Boston Globe

Originally Published: October 1987

Alice Cooper Still A Spectacle

Author: Jim Sullivan

What goes around comes around: Alice Cooper is back, and if he's not as BAD as he once was, he's a little bloodier. Or, at least, his props are. At the conclusion of "Dead Babies," Cooper swung his mighty axe and decapitated the "woman" who was walking toward him, "baby" in arms. Fake blood spurted a good 20 feet from her neck into the front rows - so much for audience participation. The Splatter genre crosses over from cinema to rock n' roll.

The Alice Cooper Show, circa '87, is certainly a spectacle, a curious spectacle. Cooper said recently he sees him self becoming "the Stephen King of rock n roll," and he probably is - for all the good and bad that implies. The "good" is that he's very at home with horror. Cooper inhabits a host of evil characters and he was on a theatrical rampage most of the night, skewering this, hacking up that, trading whippings with a scantily clad dominatrix type. His new centerpiece was "Chop, Chop Chop"/"Gail," about a killer who tracks a woman named Gail. Then, with a macabre sense of humor he shifted into "Only Women Bleed," once a ballad about emotional bloodletting, now...well, you get the picture.

Cooper did, of course, pay for his crimes: The death march was played, a gallows was wheeled to center stage and after the crowd chanted "Hang him! Hang Him" - hey, we're all in on this together - the trap opened and Cooper dropped. But not to worry, Cooper was back in white hat and tails, whipping up the nyah-nyah nastiness on "School's Out." Cooper broke character only once - by smiling at bassist Steve Steele when a balloon he was trying to toss into the crowd exploded prematurely.

The downside of all this is that Cooper seems more distanced from his material than he once did, and some of the horror schtick seems only like a cheap thrill. There's little feeling that things might REALLY break out of control. And if you want to talk about rock n' roll as horror-show stuff, there are other bands playing the game more convincingly - the Cramps, the Swans, Wiseblood and Metallica to name four. The most obvious flaw is a simple one: Cooper was once working with a better set of songs - the "LITD," "K", "B$B", "SO" period. Last night he performed the best-known tunes from those albums and a batch of newer, but less striking selections.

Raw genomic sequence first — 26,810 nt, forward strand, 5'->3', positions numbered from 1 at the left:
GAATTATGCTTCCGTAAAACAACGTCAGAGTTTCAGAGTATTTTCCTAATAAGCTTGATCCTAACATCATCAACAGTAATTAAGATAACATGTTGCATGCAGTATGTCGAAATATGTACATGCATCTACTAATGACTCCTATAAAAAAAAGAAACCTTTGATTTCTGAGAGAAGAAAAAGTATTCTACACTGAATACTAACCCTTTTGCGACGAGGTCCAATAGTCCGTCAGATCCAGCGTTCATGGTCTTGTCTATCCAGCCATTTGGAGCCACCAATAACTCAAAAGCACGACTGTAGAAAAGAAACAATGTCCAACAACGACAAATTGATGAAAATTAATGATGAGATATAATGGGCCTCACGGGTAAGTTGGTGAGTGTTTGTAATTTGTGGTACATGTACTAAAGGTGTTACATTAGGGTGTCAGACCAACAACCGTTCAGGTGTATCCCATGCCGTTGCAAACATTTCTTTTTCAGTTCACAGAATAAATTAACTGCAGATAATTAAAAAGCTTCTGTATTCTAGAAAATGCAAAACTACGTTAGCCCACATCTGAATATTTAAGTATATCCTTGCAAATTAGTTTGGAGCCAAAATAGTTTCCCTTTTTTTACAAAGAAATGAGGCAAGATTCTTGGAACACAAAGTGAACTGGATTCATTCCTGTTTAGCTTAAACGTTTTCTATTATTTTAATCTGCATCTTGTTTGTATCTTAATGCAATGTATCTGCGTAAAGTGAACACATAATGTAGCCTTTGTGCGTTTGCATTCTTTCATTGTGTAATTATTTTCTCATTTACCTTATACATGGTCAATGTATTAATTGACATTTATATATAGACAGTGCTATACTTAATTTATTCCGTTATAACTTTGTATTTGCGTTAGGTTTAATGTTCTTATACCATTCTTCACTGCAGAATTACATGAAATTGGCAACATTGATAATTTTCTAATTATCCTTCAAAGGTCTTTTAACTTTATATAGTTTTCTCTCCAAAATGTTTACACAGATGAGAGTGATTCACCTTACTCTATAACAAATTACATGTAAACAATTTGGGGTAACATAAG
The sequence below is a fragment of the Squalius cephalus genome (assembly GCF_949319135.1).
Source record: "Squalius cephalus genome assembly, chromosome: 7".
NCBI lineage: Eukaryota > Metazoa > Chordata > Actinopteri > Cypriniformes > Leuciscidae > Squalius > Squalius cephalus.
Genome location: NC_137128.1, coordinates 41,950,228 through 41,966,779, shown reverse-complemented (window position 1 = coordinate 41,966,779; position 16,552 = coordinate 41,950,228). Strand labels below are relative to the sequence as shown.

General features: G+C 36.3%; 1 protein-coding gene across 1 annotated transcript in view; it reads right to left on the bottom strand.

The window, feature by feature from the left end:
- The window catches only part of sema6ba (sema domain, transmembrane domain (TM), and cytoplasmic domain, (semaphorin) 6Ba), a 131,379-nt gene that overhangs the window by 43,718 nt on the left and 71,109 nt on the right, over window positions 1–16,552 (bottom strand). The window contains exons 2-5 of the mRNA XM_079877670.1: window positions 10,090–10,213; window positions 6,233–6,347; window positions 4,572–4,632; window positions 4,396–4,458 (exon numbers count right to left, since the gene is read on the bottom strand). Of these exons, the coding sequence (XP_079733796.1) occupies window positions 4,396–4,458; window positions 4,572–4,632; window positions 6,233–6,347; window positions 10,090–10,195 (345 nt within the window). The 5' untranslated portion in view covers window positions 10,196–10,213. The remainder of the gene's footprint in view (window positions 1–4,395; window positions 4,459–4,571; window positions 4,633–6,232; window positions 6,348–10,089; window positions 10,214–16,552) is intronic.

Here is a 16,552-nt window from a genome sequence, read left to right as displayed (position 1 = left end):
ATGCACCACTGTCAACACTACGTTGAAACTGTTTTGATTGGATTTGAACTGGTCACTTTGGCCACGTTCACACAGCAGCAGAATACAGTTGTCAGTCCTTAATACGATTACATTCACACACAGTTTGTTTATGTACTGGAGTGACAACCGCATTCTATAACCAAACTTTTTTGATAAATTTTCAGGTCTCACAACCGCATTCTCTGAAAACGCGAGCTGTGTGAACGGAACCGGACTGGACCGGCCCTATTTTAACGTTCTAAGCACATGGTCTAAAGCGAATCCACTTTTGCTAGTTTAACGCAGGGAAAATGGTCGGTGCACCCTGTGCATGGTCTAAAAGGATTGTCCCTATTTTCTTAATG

Another hitch: Given the duration of Cooper's career - 19 albums! - the length of the concert, 75 minutes, including an encore, was pretty paltry. Cooper's backing quintet, a capable outfit fronted by muscular guitarist Kane Roberts, treated most of Cooper's material as heavy metal. Their 747 roar drained the pop blood out tunes such as "I'm Eighteen" and "Is It My Body."

Afore mentioned flaws aside, Cooper pretty much gave the 8,000 or so persons what they came for - a crunching hard rock show, a taste of blood, and a lot of organized mayhem. If Cooper's show didn't have the ferocious edge of shows past, maybe that has to do with perspective. In 1971, "Dead Babies" was a controversial item - a song in which Cooper took on the role of baby killer and hacked up helpless little plastic dolls while parents gaped in horror. Now, "Dead Babies" is nostalgia - like seeing "The Texas Chainsaw Massacre" again, sighing, and saying, "Ah, those were the days, my friend."

Frehley's Comet canceld out - "sickness" given as the explanation. Faster Pussycat opened with a set of by-the-book Hollywood heavy metal. Lots of fire and flash; no brains.